Tauranga's new council is once again an all-white affair. And while one new councillor gets a lot of attention for his anti-Treaty comments, there is another softly-spoken new councillor who local Māori are pleased was elected.
Jako Abrie is still in disbelief after being voted onto Tauranga City Council. He is the youngest councillor of this term by fourteen years.
"I was surprised and happy, and I was just thinking to myself, 'okay, who do I need to let know first?'"
When asked if he was expecting to get on Council, Abrie said, "no, not at all."
"Most candidates were promising to sort out roading, or keep rates affordable," Abrie said. "There wasn't really anyone who I felt had the most disadvantaged at the forefront of their thinking."
Abrie is the Otumoetai-Pyes Pa Ward Councillor and received more than 4,000 votes. He's also a board trustee of Takitimu House and a volunteer/trustee with Under the Stars. He ran his campaign on advocating for the vulnerable.
"I don't think people realise how bad it is," he said. "Our homeless rates in New Zealand are five times worse than the United States. But people live in Tauranga ... you know, you've got a nice beach, you've got a nice flash hotel ... but if you go to Trinity Wharf and you look across, you'll see two tent sites."
Abrie lives in Pyes Pa with his wife Kyla. His family are from South Africa. He studied engineering and works as a Strategic asset manager at Trustpower. But he's unsure whether he'll be able to stay at Trustpower now that he's a city councillor.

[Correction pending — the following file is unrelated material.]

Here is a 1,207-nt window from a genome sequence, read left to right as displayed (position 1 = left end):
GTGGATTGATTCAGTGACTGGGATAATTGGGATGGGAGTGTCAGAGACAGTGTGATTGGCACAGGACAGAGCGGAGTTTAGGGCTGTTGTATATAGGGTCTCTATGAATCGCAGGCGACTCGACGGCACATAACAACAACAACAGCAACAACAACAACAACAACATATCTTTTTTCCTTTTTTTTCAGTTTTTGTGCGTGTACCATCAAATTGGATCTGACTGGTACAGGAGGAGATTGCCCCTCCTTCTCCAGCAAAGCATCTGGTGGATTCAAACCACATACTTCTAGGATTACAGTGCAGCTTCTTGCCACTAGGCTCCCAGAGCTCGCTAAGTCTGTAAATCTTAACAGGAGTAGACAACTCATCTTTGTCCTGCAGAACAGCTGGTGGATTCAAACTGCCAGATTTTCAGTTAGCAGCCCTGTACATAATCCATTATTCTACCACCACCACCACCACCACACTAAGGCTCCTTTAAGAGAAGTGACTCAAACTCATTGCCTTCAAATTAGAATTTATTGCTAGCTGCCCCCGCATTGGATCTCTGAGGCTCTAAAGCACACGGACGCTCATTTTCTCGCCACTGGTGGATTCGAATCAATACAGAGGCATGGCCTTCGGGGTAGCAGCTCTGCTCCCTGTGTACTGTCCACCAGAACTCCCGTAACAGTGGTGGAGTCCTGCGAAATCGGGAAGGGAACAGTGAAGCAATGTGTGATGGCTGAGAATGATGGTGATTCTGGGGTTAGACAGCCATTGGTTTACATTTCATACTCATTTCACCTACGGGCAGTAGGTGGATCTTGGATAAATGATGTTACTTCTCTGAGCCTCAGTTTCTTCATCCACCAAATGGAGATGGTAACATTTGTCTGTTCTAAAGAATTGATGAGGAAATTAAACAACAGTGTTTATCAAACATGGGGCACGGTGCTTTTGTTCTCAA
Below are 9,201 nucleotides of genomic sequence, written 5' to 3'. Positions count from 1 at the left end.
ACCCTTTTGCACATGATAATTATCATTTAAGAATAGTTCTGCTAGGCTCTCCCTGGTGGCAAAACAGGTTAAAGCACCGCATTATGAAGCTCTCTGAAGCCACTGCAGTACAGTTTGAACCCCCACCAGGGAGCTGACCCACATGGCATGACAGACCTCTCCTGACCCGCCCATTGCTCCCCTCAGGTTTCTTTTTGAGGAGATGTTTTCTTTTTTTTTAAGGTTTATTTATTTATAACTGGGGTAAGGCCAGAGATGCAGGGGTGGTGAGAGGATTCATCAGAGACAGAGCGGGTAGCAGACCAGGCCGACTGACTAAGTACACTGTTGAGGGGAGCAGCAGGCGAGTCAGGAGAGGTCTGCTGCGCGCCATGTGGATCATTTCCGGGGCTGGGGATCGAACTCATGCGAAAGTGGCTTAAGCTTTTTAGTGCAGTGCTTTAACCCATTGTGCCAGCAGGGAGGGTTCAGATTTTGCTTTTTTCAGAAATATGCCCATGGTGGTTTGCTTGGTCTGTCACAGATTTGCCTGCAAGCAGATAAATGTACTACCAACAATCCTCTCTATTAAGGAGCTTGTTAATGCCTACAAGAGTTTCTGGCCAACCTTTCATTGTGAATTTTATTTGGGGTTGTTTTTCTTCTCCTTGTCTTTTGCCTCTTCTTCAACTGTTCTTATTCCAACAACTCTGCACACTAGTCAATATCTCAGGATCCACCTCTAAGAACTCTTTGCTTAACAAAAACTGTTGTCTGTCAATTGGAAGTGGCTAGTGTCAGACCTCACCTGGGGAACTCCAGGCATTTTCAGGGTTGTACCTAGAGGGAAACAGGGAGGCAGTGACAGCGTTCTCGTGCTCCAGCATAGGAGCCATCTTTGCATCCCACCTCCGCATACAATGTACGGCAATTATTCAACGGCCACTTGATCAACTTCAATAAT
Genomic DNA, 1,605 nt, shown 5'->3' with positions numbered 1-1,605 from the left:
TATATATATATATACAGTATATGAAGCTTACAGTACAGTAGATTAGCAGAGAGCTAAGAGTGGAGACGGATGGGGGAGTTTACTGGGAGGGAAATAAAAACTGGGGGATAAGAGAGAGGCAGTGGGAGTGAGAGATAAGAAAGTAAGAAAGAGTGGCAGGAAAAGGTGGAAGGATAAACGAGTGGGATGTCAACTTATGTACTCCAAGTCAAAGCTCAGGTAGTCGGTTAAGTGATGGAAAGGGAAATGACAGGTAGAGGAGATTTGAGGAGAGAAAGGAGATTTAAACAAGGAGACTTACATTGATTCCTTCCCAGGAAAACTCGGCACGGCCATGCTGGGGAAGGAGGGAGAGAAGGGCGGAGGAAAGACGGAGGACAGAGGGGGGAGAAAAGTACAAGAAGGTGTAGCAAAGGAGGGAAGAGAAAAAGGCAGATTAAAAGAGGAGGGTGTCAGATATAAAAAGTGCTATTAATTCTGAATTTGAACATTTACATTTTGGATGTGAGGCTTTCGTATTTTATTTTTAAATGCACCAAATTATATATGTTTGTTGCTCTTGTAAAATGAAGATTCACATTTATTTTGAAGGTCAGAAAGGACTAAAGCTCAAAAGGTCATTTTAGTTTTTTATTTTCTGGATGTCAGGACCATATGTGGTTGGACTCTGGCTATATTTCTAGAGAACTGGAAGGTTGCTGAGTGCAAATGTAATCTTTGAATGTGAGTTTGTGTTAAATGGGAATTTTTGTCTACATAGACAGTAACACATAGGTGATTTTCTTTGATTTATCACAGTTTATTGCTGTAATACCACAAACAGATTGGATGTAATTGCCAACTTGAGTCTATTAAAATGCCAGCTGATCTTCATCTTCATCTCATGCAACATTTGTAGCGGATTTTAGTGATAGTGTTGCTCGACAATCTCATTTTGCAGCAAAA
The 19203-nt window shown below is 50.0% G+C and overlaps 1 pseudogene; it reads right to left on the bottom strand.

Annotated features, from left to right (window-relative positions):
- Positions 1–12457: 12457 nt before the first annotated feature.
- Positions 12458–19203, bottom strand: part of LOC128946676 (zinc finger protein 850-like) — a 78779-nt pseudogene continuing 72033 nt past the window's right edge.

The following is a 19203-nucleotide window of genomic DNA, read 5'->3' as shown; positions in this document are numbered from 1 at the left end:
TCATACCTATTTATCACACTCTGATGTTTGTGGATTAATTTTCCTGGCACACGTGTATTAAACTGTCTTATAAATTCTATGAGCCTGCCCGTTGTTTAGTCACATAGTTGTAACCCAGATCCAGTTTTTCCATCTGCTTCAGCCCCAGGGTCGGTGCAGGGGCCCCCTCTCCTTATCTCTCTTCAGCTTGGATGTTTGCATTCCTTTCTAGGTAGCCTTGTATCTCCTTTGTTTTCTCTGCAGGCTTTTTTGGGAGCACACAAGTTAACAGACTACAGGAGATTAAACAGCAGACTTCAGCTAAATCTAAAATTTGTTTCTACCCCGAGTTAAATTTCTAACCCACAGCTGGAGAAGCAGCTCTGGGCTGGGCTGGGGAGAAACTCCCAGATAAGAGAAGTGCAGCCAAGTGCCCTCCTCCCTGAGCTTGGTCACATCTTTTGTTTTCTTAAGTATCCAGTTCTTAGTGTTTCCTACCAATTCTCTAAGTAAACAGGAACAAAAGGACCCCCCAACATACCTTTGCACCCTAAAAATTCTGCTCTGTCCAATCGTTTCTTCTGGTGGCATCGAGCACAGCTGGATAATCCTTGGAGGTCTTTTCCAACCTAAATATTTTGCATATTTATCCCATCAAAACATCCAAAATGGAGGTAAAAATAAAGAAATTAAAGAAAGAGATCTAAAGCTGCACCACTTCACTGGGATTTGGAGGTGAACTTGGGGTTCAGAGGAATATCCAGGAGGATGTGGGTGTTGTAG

"I've budgeted 50 hours a week for council actvities, put work on the backburner and I'm just trialling it to the end of the year."
One of the first policies he wants to push for is to get rid of the begging ban in Tauranga.
"You can't tell a certain group of people they can't be somewhere. You might as well be telling door-to-door salespeople 'you can't be there'.
"So the obvious thing is to repeal that so it doesn't breach New Zealand law. So we don't have to waste money fighting that in courts, and use that money elsewhere for a better cause."
His millennial outlook is likely to bring a different perspective to the new council.
"Climate change is an undeniable fact," Abrie said. "In a hundred years, sea levels will be a metre higher, and we have to think about that. We can't just bury our heads in the sand.
"I would like to see Māori wards or a mechanism for Māori to have a voice. It's really hard in this current environment because of the current law - like, in Taranaki when they tried to set up Māori wards and they got attacked - because anyone can trigger a referendum that's binding. [But] I'll push for that."